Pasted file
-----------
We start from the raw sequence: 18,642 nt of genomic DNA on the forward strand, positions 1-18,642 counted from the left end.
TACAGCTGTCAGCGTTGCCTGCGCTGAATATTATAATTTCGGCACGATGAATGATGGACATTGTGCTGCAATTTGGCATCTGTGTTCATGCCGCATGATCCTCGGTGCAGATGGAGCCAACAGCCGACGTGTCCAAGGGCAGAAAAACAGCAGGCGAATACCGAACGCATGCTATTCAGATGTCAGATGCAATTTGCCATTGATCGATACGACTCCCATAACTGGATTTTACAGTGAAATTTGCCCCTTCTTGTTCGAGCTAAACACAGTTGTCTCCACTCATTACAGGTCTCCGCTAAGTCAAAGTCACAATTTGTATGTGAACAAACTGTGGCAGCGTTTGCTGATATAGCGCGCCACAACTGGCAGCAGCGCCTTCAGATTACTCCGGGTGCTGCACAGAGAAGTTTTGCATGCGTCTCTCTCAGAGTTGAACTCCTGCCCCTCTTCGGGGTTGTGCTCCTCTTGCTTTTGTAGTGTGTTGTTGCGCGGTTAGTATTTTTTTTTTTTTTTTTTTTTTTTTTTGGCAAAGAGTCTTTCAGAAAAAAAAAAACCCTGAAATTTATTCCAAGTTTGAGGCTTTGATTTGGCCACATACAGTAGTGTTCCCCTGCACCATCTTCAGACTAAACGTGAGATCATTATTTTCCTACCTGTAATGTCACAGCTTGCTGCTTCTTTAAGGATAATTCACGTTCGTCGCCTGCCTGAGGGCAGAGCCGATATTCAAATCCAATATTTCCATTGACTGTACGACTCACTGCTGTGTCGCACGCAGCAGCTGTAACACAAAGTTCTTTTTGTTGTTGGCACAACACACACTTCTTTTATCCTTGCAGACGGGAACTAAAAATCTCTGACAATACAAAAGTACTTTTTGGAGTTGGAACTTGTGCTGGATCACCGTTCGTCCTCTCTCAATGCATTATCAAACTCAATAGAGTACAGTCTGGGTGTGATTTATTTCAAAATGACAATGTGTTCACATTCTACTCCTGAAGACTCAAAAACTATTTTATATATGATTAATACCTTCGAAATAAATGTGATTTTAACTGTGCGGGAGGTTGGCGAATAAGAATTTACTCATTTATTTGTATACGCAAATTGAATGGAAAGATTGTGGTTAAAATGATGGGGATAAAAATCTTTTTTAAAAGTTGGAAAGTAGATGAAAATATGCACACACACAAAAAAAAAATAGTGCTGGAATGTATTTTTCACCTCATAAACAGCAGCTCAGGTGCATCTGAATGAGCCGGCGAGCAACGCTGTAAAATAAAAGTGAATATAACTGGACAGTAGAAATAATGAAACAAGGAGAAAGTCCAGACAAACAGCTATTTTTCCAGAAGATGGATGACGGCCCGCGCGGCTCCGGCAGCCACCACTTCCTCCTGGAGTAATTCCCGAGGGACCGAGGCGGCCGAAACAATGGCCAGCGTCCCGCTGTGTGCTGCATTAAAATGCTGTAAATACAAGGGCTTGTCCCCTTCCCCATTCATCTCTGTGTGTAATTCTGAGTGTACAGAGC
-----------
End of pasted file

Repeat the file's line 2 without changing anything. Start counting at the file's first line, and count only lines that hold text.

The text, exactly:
TACAGCTGTCAGCGTTGCCTGCGCTGAATATTATAATTTCGGCACGATGAATGATGGACATTGTGCTGCAATTTGGCATCTGTGTTCATGCCGCATGATCCTCGGTGCAGATGGAGCCAACAGCCGACGTGTCCAAGGGCAGAAAAACAGCAGGCGAATACCGAACGCATGCTATTCAGATGTCAGATGCAATTTGCCATTGATCGATACGACTCCCATAACTGGATTTTACAGTGAAATTTGCCCCTTCTTGTTCGAGCTAAACACAGTTGTCTCCACTCATTACAGGTCTCCGCTAAGTCAAAGTCACAATTTGTATGTGAACAAACTGTGGCAGCGTTTGCTGATATAGCGCGCCACAACTGGCAGCAGCGCCTTCAGATTACTCCGGGTGCTGCACAGAGAAGTTTTGCATGCGTCTCTCTCAGAGTTGAACTCCTGCCCCTCTTCGGGGTTGTGCTCCTCTTGCTTTTGTAGTGTGTTGTTGCGCGGTTAGTATTTTTTTTTTTTTTTTTTTTTTTTTTTGGCAAAGAGTCTTTCAGAAAAAAAAAAACCCTGAAATTTATTCCAAGTTTGAGGCTTTGATTTGGCCACATACAGTAGTGTTCCCCTGCACCATCTTCAGACTAAACGTGAGATCATTATTTTCCTACCTGTAATGTCACAGCTTGCTGCTTCTTTAAGGATAATTCACGTTCGTCGCCTGCCTGAGGGCAGAGCCGATATTCAAATCCAATATTTCCATTGACTGTACGACTCACTGCTGTGTCGCACGCAGCAGCTGTAACACAAAGTTCTTTTTGTTGTTGGCACAACACACACTTCTTTTATCCTTGCAGACGGGAACTAAAAATCTCTGACAATACAAAAGTACTTTTTGGAGTTGGAACTTGTGCTGGATCACCGTTCGTCCTCTCTCAATGCATTATCAAACTCAATAGAGTACAGTCTGGGTGTGATTTATTTCAAAATGACAATGTGTTCACATTCTACTCCTGAAGACTCAAAAACTATTTTATATATGATTAATACCTTCGAAATAAATGTGATTTTAACTGTGCGGGAGGTTGGCGAATAAGAATTTACTCATTTATTTGTATACGCAAATTGAATGGAAAGATTGTGGTTAAAATGATGGGGATAAAAATCTTTTTTAAAAGTTGGAAAGTAGATGAAAATATGCACACACACAAAAAAAAAATAGTGCTGGAATGTATTTTTCACCTCATAAACAGCAGCTCAGGTGCATCTGAATGAGCCGGCGAGCAACGCTGTAAAATAAAAGTGAATATAACTGGACAGTAGAAATAATGAAACAAGGAGAAAGTCCAGACAAACAGCTATTTTTCCAGAAGATGGATGACGGCCCGCGCGGCTCCGGCAGCCACCACTTCCTCCTGGAGTAATTCCCGAGGGACCGAGGCGGCCGAAACAATGGCCAGCGTCCCGCTGTGTGCTGCATTAAAATGCTGTAAATACAAGGGCTTGTCCCCTTCCCCATTCATCTCTGTGTGTAATTCTGAGTGTACAGAGC